a person with handcuffs holding a sign that says fraud

The Silent Thief: Fraudulent Documents Can Steal Your Property

Don’t Let Your Home Be Next

Real property fraud is a serious crime that can have devastating consequences for the victim. It can involve the theft of a property, the loss of a home, or financial ruin. A common type of real property fraud is the filing of false documents.

In some cases, the fraudster may steal the identity of the property owner and use it to file false documents. In other cases, the fraudster may forge the signatures of the property owner or other authorized parties. Still other cases involve the use of fraudulent powers of attorney or other documents that give the fraudster the (false) authority to act on behalf of the property owner.

Dirty Deeds

Real property fraud may take the form of deed fraud. This occurs when the fraudster files a false deed in the official records of the county, purporting to claim ownership of a property that they do not really own. Once the deed is recorded, the fraudster will then seek to sell the property to an unsuspecting buyer, making off with the cash.

Another option for the scammer, once the property is fraudulently re-titled, is to commit mortgage fraud by using the real property as collateral for a mortgage loan. Once the loan funds are obtained the fraudster will then, of course, default on the loan, leading to the defrauded lender filing a foreclosure action against the victim’s property.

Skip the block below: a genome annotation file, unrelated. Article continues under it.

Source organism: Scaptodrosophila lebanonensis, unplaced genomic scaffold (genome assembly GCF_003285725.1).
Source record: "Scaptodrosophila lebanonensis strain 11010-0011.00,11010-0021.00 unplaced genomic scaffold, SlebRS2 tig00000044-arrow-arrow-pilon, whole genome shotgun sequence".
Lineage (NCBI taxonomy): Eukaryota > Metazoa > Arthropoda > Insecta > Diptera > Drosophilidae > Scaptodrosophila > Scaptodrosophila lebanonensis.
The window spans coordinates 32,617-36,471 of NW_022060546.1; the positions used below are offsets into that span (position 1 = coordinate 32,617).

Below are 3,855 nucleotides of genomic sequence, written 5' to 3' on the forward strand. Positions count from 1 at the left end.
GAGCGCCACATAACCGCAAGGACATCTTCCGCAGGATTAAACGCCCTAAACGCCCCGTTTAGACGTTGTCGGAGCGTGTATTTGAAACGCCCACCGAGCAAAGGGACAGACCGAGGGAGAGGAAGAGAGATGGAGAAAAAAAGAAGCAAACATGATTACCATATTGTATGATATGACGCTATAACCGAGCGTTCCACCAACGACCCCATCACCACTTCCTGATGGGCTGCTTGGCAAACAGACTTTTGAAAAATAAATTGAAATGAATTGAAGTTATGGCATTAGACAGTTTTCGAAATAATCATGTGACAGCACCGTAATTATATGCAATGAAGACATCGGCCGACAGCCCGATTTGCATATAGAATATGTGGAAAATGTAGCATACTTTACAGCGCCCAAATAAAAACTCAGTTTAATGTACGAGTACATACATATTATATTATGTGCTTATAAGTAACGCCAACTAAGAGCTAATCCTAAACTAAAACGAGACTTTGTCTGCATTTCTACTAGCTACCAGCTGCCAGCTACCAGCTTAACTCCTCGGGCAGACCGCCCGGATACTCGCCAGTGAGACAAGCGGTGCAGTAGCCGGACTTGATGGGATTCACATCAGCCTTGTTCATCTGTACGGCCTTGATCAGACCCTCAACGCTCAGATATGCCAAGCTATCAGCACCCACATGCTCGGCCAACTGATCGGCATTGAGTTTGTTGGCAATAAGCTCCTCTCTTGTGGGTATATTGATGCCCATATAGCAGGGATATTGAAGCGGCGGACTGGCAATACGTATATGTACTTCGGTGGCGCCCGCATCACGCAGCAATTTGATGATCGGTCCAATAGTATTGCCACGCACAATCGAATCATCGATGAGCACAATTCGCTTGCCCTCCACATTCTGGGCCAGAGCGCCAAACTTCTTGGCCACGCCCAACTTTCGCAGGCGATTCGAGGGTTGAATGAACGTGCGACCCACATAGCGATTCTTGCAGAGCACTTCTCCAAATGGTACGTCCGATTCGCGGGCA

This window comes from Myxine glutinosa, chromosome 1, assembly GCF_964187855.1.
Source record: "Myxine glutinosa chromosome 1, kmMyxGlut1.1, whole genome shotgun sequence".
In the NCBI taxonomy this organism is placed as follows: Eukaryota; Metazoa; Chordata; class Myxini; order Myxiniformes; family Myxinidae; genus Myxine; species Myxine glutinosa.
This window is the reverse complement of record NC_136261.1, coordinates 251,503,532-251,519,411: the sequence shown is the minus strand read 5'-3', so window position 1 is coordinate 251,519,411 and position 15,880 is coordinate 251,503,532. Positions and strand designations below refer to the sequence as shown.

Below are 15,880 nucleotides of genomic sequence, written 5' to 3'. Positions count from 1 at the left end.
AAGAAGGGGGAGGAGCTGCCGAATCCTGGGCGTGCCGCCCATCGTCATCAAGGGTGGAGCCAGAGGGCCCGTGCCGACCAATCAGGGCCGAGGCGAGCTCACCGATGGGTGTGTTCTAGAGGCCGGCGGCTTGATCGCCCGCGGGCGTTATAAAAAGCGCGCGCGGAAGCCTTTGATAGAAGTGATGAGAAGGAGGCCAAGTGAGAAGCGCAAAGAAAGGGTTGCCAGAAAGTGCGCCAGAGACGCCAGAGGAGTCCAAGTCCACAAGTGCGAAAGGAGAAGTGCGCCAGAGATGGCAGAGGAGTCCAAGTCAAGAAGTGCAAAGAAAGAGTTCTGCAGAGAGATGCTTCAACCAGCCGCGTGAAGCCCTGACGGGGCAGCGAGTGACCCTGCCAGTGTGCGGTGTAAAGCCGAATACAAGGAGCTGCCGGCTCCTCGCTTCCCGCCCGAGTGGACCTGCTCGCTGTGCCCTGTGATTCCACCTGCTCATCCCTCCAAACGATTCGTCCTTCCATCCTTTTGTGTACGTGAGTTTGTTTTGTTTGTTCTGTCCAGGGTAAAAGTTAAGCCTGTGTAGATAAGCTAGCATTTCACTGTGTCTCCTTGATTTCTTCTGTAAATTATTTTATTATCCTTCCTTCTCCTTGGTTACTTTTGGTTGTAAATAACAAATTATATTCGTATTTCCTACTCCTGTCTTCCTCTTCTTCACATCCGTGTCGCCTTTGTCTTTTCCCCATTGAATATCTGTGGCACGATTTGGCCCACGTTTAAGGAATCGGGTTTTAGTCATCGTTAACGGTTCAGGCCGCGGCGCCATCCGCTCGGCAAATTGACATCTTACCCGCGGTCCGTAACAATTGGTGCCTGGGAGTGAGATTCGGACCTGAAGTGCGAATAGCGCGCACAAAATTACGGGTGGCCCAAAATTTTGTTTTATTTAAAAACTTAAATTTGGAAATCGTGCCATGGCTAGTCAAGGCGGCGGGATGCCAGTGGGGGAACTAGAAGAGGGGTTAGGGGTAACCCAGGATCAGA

The homeowner would then have to go through a legal process to get the property back. And even if the victim is able to unwind the fraud, this can be a very long and expensive process. And because this fraud occurs after the homeowner purchases the property, title insurance does not provide any coverage for this.

The Silent Thief

This type of fraud can be very difficult to detect until it is too late. Even though these documents are public records, false documents can lie in wait for years. They can remain undetected until the victim tries to sell or refinance the property or, even worse, when the victim gets served with a foreclosure lawsuit.

Once the false documents have been recorded, they are considered to be public record. This means that anyone can access them, even if they are not involved in the real estate transaction. But this requires a homeowner to routinely check the public records. Would you know where and how to do this? And even if the homeowner knows where to look, it is not always easy to find these documents, and the false documents may be difficult to locate due to the inherently false information they contain.

Take steps to protect yourself.

Thankfully, a number of counties in the State of Florida support free property alert systems. The services do not prevent fraudulent documents from being recorded, but the “Property Alerts” will affirmatively notify you if and when certain documents are recorded against your property. This would allow you to take more timely action than if you discovered the issue much further down the road. Best of all, these services are completely free.

Click the buttons below to sign up for Property Alerts. We’ve included links to Manatee County and Sarasota County, where our office is located, but we’ve also linked to the statewide Clerks & Comptrollers website page that links to all of the counties in Florida that offer this service.

If you have been the victim of real property fraud, you should contact a real estate lawyer immediately, such as Board Certified real estate lawyer Joseph Battaglia. We would be happy to review your matter to see what options you may have.

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